5347 North Clark Street, Chicago IL 60640 (map); 773-275-5725; bigjoneschicago.com
Cooking Method: Grilled
Short Order: Southern standout puts out burgers so good that it's tough to order the excellent regional cuisine that dominates the menu
Want Fries With That? Sides rotate, but the chips fried in beef tallow are sensational
Notes: Cheese and toppings can vary as menu changes regularly
Big Jones is high on the short list of best Southern restaurants in Chicago. Executive chef and co-owner Paul Fehribach, like Chicago-based celebrity chef Rick Bayless, does an admirable job of staying true to the spirit of food from another region while maintaining a strong devotion to local and seasonal ingredients when practical. Fehribach elaborated on the point in one of his posts on LTH Forum in response to an overly critical customer.
But while Bayless's Mexican empire has garnered far more fame, Fehribach has a significant leg up on the Top Chef Master as far as AHT is concerned. There are no burgers to be had at Bayless's Frontera Grill, Topolobompo, or Xoco, but there's an outstanding one on both the lunch and dinner menus at Big Jones. The burger at Big Jones is so good that even though the restaurant is on the map for Southern food, the burger is one of its best sellers.
To say Fehribach puts thought into his food would be a gross understatement. His recent blog post about sourcing meat is one of the more thoughtful pieces on the topic by a chef that I've read. For now, he makes his burger out of a house-ground grass-fed (and grain-finished) sirloin from Niman Ranch though he could soon be switching to a much more local supplier.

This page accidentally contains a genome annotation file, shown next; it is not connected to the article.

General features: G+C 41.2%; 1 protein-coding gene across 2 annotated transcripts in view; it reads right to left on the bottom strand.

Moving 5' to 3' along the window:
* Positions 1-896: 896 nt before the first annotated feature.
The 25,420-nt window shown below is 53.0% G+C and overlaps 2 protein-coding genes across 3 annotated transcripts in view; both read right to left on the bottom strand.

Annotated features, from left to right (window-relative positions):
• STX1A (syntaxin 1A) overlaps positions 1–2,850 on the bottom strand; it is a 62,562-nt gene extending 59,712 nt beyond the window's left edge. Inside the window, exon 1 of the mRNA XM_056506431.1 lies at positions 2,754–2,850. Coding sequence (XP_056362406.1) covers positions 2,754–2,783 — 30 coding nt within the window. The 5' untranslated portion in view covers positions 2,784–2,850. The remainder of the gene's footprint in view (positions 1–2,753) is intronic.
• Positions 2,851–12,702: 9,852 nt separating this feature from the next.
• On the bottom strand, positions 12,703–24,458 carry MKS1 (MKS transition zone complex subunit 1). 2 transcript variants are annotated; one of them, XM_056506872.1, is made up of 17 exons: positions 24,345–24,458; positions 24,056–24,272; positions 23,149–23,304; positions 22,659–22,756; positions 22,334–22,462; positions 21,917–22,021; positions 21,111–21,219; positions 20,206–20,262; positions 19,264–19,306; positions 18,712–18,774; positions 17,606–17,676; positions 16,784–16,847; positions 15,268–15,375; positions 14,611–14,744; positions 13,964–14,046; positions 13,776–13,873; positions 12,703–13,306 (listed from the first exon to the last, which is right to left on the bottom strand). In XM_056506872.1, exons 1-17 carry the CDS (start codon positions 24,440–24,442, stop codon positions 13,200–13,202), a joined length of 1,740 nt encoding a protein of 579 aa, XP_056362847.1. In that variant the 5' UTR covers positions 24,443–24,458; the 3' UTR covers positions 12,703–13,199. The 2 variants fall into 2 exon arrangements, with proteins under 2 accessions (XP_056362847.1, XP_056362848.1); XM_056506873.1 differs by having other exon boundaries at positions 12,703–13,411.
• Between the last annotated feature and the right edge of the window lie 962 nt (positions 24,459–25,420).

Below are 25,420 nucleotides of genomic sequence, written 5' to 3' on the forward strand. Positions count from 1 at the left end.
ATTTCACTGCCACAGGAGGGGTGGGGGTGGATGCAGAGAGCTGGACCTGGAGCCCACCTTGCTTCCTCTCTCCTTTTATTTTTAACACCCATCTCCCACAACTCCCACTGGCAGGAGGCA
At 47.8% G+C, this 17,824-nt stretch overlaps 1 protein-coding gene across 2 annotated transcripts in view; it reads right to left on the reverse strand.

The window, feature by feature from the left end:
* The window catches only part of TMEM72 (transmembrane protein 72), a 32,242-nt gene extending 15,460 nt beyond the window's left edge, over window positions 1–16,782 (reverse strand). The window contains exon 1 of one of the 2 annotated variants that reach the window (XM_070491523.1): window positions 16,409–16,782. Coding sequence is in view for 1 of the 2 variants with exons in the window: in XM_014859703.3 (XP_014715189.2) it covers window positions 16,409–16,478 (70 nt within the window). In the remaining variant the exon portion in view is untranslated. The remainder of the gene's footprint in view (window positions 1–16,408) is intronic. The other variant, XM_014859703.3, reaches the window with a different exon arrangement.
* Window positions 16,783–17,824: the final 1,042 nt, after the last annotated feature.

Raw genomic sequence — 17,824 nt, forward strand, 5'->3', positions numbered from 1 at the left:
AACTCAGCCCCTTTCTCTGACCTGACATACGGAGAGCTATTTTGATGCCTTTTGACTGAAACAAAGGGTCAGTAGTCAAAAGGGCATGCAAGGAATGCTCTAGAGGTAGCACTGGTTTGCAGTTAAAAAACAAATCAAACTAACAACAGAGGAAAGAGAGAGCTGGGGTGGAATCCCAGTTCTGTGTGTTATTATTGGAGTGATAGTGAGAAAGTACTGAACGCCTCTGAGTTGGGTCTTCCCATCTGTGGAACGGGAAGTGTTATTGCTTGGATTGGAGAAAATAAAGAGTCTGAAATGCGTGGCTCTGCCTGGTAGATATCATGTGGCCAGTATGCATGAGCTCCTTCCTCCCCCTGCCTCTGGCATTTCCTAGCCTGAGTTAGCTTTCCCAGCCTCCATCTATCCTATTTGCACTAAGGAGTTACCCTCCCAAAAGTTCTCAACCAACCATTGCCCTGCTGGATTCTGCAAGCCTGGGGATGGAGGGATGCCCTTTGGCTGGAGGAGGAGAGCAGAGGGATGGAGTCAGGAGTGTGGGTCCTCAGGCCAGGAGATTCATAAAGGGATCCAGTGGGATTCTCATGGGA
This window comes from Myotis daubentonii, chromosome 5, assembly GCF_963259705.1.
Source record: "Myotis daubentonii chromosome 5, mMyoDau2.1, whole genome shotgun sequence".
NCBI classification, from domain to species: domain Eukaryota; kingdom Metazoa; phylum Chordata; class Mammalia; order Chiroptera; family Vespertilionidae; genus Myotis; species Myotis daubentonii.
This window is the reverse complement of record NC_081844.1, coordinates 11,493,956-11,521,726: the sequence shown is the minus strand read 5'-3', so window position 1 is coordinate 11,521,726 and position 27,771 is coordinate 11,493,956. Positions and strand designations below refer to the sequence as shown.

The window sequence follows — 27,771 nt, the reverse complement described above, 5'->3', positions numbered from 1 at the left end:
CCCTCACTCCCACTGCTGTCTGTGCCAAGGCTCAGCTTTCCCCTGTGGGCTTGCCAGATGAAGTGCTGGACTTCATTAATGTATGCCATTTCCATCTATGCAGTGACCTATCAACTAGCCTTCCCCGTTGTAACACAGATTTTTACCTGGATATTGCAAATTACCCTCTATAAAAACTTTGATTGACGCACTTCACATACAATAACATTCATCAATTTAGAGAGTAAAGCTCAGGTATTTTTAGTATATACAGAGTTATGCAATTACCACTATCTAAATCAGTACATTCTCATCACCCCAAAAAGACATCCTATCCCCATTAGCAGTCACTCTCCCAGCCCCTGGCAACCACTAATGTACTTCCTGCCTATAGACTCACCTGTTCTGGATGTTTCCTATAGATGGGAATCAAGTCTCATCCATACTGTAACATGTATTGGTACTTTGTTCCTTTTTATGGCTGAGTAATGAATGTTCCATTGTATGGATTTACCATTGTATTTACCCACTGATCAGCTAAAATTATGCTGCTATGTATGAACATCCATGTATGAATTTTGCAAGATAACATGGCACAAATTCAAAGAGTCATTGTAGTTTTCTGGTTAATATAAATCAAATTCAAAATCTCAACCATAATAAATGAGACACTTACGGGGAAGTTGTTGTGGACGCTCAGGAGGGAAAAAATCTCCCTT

Because sirloin has a significantly lower fat content than chuck and grass-fed beef is more lean than grain-fed, the burger started out with two strikes against it. And when I say my burger was cooked to medium well when I'd ordered it rare, the potential for disaster was magnified. But this densely packed patty defied the odds and, while not particularly juicy, was overflowing with beef flavor. I should also note that when I told my server the burger was overcooked, he immediately offered to replace it, but I refused because I had already inhaled half of it and was eager to polish it off.
The fat and moisture problems were both largely alleviated by the organic baby Swiss cheese and the creamy garlic aioli atop the patty. The crisp grilled onions added more texture than flavor but were still a nice addition. House-cured slab bacon from Gunthorp Farms—pork that's among the better pork belly I've had on a burger—delivered more quality fat and some enjoyable chewiness.
The entire menu at Big Jones changes regularly and the burger is no exception. The patty is consistent but the cheese, toppings, and sides are not. When I visited last weekend, the sides were house-made chips fried in beef tallow. These thin, crisp beauties were about as good as potato chips get.
In order to make my meal at least a little Southern, I also got a side order of fried okra pickles. Wrapped in a light cornmeal breading, these crunchy vertically-split lightly pickled treats were sensational. They came with an excellent green goddess dressing, but the okra was so good on its own that dipping it made no sense.
Further adding to the Southern part of my excellent meal was the red velvet cake. Because I'd refused a replacement burger, our server insisted the restaurant treat us to dessert. I'm glad they did. This soft, moist cake with a lightly crisp exterior is made to order. Served with a scoop of cream cheese ice cream, this dish solidified that as good as Fehribach is with burgers, his soul is very much from the South.
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